This section runs from Albrook in an open cut for 0.2km and then goes underground for 7.7km (7 stations): The western terminus of the line is Albrook station, located next to the main bus terminus and a large shopping centre. This is also the nearest station to the Canal and is located in an open cut (classified as grade). The station is roofed and accessed by walkway from the shopping and bus facilities. Given its location this is a very busy station. Here, terminating trains head 400m further into the cutting (beyond which the sheds are located) from where they switch to the outbound track after a 2min turnaround. On the outbound journey, 200m after leaving Albrook the train heads underground at quite a slow speed before a sharp left turn to 5 de May Station. This station, along with Carmen, are the busiest underground stations. The train continues its route at a slow pace (40kph) through a wide, well lit tunnel, calling at 7 underground stations. These are all similar in form. After Via Argentina there is a sharp acceleration to 60kph. This part of the line covers the original city centre and newer middle class/shopping areas around Campo Alegre. Carmen and Argentina are the stations which are considered to be located in safe areas.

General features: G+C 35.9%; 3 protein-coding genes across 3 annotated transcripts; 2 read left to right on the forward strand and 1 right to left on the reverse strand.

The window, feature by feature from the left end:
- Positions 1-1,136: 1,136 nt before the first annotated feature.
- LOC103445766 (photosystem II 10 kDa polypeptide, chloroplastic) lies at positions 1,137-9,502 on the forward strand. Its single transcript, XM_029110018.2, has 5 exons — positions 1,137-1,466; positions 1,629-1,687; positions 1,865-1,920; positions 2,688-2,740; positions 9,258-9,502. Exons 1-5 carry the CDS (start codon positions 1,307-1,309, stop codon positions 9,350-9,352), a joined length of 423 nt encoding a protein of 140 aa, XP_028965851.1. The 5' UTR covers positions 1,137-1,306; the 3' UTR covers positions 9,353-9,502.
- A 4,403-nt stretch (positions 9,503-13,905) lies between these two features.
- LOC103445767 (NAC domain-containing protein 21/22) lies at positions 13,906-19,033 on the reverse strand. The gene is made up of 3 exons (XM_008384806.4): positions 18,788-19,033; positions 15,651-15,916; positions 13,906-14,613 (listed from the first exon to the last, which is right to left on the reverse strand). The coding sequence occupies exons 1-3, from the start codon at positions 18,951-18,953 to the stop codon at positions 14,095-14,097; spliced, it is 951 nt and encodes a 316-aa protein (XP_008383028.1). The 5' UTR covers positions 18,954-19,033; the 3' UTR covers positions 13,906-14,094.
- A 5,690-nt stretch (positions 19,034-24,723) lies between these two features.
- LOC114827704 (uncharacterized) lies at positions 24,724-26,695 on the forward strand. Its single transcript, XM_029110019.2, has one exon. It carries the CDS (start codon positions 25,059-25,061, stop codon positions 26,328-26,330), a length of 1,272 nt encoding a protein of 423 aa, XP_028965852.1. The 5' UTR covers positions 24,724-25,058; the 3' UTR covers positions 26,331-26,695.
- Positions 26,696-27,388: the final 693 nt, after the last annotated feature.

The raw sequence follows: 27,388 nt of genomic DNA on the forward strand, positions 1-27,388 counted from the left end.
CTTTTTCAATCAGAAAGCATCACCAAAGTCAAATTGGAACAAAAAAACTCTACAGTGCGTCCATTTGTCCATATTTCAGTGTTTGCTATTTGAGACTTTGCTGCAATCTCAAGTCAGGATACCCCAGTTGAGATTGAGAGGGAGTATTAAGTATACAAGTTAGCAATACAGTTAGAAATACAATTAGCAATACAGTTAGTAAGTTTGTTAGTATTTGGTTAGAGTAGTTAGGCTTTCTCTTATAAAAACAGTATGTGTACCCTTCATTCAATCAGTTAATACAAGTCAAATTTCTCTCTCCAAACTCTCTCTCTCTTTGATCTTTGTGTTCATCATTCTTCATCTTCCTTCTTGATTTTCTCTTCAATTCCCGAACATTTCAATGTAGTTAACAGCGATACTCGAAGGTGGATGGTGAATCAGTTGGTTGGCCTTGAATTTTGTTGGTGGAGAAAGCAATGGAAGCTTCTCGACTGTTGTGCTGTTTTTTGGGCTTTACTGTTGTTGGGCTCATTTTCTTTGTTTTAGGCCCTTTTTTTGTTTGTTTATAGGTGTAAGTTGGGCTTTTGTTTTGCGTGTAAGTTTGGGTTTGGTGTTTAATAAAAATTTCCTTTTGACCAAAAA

The underground stations are pleasant and functional. At the street level entrance, stairs are housed under smart dark-green and glass paneled entrances, embossed with large silver protruding letters offering the station name. There is also a derisory totem, consisting of a large disc with logo atop a rusting pole. Nonetheless, the stations present a smart and high quality image in otherwise chaotic streetscapes. The ticket halls are sizeable and clean with an information office (no hard copy information) and 3 or 4 ticket machines at each entrance. These machines are very basic and difficult to use. The system requires you to purchase a rechargeable card ($3) and then add credit through the machines (minimum $1). Cards are then scanned/tapped on entry and exit, with each journey being charged a flat fare of $0.35. I witnessed constant queues at the machines, as I did at the ticket barriers. At the main stations, the Metro simply spews out too many passengers for the barriers to handle and there are regular queues which hardly end before the next train arrives. Escalators, stairs and a central lift lead to the mezzanine and platform levels. The stations have good directional signage easing navigation to the platforms (all side platforms).These platforms are built for 5 car sets and so passengers bunch at one end where the three car sets stop.